Finn unveil new album ‘Mayrose’, a feel-good journey through the minds of the four-piece

Finn unveil new album ‘Mayrose’, a feel-good journey through the minds of the four-piece

Words by Benjamin Lamb

The new album boasts warm tones with a spring-time feel, and is brimming with tales of love, life and loss.

Only months after the release of the group’s sixth album Stonewalling, Melbourne blues-rockers Finn has just shared their latest album, Mayrose.

The album is recorded during the same sessions as Stonewalling at Sing Sing Studios in South Yarra, but giving listeners a noticeably different feel, journeying into some folkier-laid back stylings, showing us the talented musicians they are.

The group’s ability for storytelling isn’t lost on this release, it’s 12 tracks full of stories that’ll draw you in and never let you go. The band don’t waste any time showing us their prowess on their respective instruments.

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With Stonewalling dealing with content around current events like Donald Trump and COVID-19, Mayrose instead focuses on day to day stories and emotions, with the entire album playing out as an experience – it’s made to be listened to in full.

‘Here It Comes’ opens Mayrose, which is a happy saunter through a day in the life of the song’s protagonist – the major key and catchy hooks are bound to put a smile on your face. ‘Here It Comes’ is the ideal album opener – it sets the tone for the remainder of Mayrose, this, coupled with the closer ‘Victory Song’ are like buns of a burger, they perfectly house the extraordinary experience this album takes you on.

The feel-good vibes carry through to ‘Baby Girl’, a track that again, takes us on another lyrical journey through the mind of frontman Mark Finn. The stream of consciousness style lyrics coupled with country-rock guitars makes for a distinctly awesome track.

The following track, ‘Roll On’ feels almost like a continuation of ‘Baby Girl’, building on musical motifs and carrying on with the country vibes, thus making you long for the day where you can catch this on a live stage somewhere.

Things turn down a little bit for ‘Come And Play’, a predominately acoustic track that features the laid back vocals of Melbourne vocalist Tess Hannah, who gives the track a folky vibe, once again, showing the listener the high-quality songwriting ability of the group.

The country – esque vibes fall through to ‘Believe In You’, where each instrument is perfectly manicured and creates a sort of sonic family that brings the track together nicely. You’ll feel like the group are sitting around you, singing it to you.

‘Serenade’ is the perfect song for summer – the laid back guitar and vocals will transport you to a laid back hot afternoon, you’ll want to grab a cold one and head to the beach.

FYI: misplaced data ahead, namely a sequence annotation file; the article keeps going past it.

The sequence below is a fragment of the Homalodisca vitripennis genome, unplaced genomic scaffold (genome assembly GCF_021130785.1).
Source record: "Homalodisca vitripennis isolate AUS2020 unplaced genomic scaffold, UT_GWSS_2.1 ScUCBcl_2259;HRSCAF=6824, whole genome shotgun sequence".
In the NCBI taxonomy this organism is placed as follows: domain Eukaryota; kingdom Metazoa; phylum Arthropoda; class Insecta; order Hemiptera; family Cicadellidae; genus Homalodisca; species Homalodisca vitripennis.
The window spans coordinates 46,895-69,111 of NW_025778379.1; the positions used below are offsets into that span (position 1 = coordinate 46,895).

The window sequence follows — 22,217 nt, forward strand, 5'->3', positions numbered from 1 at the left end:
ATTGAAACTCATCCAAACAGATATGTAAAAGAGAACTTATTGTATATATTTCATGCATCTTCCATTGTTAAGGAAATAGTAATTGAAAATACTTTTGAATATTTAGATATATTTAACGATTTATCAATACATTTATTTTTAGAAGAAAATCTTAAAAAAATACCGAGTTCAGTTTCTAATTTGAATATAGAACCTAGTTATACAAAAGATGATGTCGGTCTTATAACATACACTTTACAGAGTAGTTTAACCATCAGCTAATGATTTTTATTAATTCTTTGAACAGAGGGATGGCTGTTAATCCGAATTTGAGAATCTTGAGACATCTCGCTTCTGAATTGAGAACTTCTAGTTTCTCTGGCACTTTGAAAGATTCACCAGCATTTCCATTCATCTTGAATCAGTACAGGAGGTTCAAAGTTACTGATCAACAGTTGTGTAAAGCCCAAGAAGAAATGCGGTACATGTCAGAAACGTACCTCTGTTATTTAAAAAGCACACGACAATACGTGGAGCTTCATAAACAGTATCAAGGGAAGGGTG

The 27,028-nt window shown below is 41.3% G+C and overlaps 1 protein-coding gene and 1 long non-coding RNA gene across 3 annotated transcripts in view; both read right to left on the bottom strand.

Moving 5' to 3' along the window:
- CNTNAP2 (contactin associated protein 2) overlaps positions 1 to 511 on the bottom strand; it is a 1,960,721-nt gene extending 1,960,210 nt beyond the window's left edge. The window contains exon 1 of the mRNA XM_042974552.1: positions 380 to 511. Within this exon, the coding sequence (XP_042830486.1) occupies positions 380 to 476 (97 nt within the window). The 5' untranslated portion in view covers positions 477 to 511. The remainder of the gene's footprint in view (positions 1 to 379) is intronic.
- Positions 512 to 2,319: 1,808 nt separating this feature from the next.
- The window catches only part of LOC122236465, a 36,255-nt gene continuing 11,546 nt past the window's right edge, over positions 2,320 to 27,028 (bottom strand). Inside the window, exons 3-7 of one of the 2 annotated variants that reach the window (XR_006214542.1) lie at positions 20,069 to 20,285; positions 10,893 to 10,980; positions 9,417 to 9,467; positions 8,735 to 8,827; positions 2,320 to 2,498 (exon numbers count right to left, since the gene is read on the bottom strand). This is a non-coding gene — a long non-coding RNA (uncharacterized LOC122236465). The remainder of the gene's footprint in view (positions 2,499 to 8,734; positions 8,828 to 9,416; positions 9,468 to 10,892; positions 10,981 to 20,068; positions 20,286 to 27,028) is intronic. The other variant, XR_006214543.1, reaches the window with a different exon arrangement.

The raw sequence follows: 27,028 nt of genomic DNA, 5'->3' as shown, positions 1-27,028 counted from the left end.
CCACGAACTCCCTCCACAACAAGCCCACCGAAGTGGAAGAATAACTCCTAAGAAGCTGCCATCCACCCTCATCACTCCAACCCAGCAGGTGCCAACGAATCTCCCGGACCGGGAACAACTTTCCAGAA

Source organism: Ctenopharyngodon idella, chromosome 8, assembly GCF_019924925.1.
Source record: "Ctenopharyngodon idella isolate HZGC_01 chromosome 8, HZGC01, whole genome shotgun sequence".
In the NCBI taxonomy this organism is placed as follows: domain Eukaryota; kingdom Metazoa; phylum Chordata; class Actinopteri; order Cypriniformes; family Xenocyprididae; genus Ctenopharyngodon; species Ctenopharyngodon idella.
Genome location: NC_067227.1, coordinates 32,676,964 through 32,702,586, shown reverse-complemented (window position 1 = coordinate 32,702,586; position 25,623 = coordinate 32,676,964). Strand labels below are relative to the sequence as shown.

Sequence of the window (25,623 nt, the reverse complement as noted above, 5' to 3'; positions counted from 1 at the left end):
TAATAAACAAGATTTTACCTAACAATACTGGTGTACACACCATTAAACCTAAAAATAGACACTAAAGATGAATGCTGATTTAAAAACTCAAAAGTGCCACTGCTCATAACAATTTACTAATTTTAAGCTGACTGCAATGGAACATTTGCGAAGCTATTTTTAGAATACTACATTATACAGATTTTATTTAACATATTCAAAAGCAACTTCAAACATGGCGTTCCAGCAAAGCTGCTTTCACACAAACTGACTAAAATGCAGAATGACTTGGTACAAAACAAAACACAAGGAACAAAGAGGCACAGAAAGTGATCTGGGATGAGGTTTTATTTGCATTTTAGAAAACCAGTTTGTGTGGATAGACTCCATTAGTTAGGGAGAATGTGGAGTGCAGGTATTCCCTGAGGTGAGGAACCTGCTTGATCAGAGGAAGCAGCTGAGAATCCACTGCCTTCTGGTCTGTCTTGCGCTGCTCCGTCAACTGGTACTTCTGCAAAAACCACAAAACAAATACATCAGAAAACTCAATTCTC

The laid back stylings continue through ‘Longest Day’, a stellar lesson in storytelling from the group, finishing off with a beautiful, quaint solo, truly making a high point for the album, every word is sung with an infectious amount of emotion.

‘Twilight’ slows things down even further, the ballad pairing only vocals and piano for an emotional three minutes and six seconds, showing the listener how versatile the group is, and it’s yet another track with a bunch of emotion – you’ll have tears in your eyes, and draw you in with every lyric he sings.

Tess Hannah returns for the track ‘Everyday’, yet another quaint and ornate track that gets deep into the emotion and lyrical content. With limited instrumentation, you really connect to the words they are saying. The vocals of Tess Hannah and Mark Finn connect really well, their harmonies are bound to make the hairs stand up on the back of your neck.

After journeying through some more emotional music, ‘Struck By You’ is yet another feel-good track that’s bound to put a smile on your face. Some blues-rock stylings return through electric guitar wailing, but it sticks with the acoustic sound that’s worked well for them across the last few tracks, and once again, this helps you get drawn into the group’s lyrics and great storytelling technique.

Mayrose’s penultimate instrumental track ‘Freetime’ has some old school vibes to it, and really furthered the idea that this album is an experience – one that is made to be listened to in full, and is the perfect buffer before the amazing outro, calming the listener down before album’s over.

‘Victory Song’ is the perfect way to close out the listening experience that has been Mayrose. It’s got elements of everything we’ve heard in the last 11 tracks, juxtaposed for a great outro. There’s beautiful harmonies, slide guitar, and phenomenal lyrics, the best of Finn in a single track.

Inspired by the likes of George Harrison, Electric Light Orchestra and Nick Drake, Finn’s Mayrose is an enjoyable journey through genres, and an emotional experience that isn’t heard much anymore. The placement of the release’s 12 tracks have clearly been perfectly thought out, the cohesiveness is truly unforgettable – there aren’t many albums that achieve what Mayrose does.

The four-piece are some of the country’s most talented musicians, and Mayrose shows us how.

Check out the album below. For more info on the band, head here. The band will be performing at the Toff in Town on November 25, you can get tickets here